In October, I attended the Net Zero Festival in London, hosted by Business Green. There were over 100 speakers including corporate leaders, scientists, celebrities, politicians and campaigners exploring a multitude of topics related to the tricky business of reaching net zero (which means no longer adding to the total amount of greenhouse gases in the atmosphere).
Multi-sector panels and speaker sessions made the point time and again that this is about so much more than carbon, cautioning a “tunnel vision” focus on carbon reduction in sustainability plans. Hannah Pathak of Forum for the Future said ‘the climate crisis is also a crisis of nature, health and equality. Tackling the climate crisis requires us to see the interconnection between these related crises and design solutions accordingly’. While Neil Jones, Head of ESG at Walgreens Boots Alliance emphasised that bringing this connected story into the centre of their business has been a breakthrough in terms of putting climate work at its strategic centre.
With a strong focus on the UK, Craig Bennet, CEO of The Wildlife Trusts, and Becky Speight of RSPB articulately explained that we won’t deliver a stable climate without investing in nature now. And the brilliant Hugo Tagholm of Oceana appealed for more positive feedback from everyone working on net zero and to keep innovation alive so we don’t switch off.
While it’s unlikely that anyone in this audience needed a wakeup call, we certainly got one from Sir David King, Chief Scientific Adviser to the UK Government from 2000 to 2007. Stark reminders that we’re in a whole heap of trouble; Artic tipping points already tipping, 85% of Vietnam’s land mass predicted to be underwater by 2050. David’s advice is that we must say how it is, make clear exactly what the risks are, while not leaving people without hope.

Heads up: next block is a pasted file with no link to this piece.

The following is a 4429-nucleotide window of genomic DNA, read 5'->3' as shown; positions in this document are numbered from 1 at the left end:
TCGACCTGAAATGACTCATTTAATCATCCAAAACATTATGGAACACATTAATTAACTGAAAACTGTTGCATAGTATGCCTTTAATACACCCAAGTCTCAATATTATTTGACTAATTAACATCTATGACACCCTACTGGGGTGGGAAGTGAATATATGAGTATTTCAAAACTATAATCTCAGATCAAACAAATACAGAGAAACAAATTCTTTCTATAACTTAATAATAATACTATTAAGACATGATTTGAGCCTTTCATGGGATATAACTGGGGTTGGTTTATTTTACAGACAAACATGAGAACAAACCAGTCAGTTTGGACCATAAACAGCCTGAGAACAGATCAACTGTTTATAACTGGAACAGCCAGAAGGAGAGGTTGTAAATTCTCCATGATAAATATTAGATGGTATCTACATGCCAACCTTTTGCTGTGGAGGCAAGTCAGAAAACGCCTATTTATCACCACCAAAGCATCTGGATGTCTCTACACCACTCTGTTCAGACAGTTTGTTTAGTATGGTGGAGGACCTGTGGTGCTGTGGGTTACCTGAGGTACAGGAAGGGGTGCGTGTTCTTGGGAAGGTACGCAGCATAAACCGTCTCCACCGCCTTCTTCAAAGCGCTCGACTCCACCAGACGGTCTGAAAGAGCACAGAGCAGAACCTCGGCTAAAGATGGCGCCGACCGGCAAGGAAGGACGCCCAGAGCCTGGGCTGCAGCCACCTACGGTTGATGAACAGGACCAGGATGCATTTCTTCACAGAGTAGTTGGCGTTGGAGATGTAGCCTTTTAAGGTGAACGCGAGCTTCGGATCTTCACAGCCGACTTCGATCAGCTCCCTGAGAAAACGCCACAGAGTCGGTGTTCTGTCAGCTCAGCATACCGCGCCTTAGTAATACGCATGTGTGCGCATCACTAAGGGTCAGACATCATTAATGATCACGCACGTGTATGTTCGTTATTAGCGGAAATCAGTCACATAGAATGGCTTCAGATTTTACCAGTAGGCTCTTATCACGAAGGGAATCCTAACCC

The mix of perspectives were very much welcome, and it was good to attend an event which didn’t seem targeted at one audience. Happily, the Plastic Rebellion activist who stormed the stage during a panel with Coca-Cola (and poured the drink over his head) had the opportunity to share his views, which was a good move by Business Green host James Murray. This isn’t a fight we can afford to have amongst ourselves. And while, this certainly was not a ‘one view fits all’ kind of event, one thing almost everyone agreed on is that net zero is not the destination, it is just a milestone, but one we must reach with urgency while doing a whole host of other important things.
Zoe joined Oxford HR in 2018 after 16 years working in the charity/NGO sector. She has worked with a wide variety of organisations in the sector including UNAIDS, Plan International, Practical Action, Global Canopy, Ethical Tea Partnership and WWF to name just a few, placing Executive Directors, Directors, Trustees and Senior Managers.
She is especially interested in leadership for a sustainable future and passionate about discovering and developing for-purpose leaders. Through her work at Earthwatch, the international environmental NGO, Zoe completed assignments in India, Ghana, Kenya, China, Hong Kong, Brazil, Costa Rica and Malaysian Borneo where she has collaborated with local organisations, global NGOs and climate scientists and to design and deliver nature-based behaviour change programmes alongside conservation and research projects. She has spent many years engaging with the corporate sector to embed sustainability thinking into their operations and culture and has worked across fundraising, field management, emergency response, communications, HR and L&D throughout her career.
Zoe has a postgraduate degree from the Institute for Leadership and Sustainability (University of Cumbria), she is a trained coach and facilitator and has significant experience of bringing groups together to consider the skills and competencies needed to achieve the Sustainable Development Goals. She is Co-Founder of Climate Change Coaches Ltd and a mother of two young children.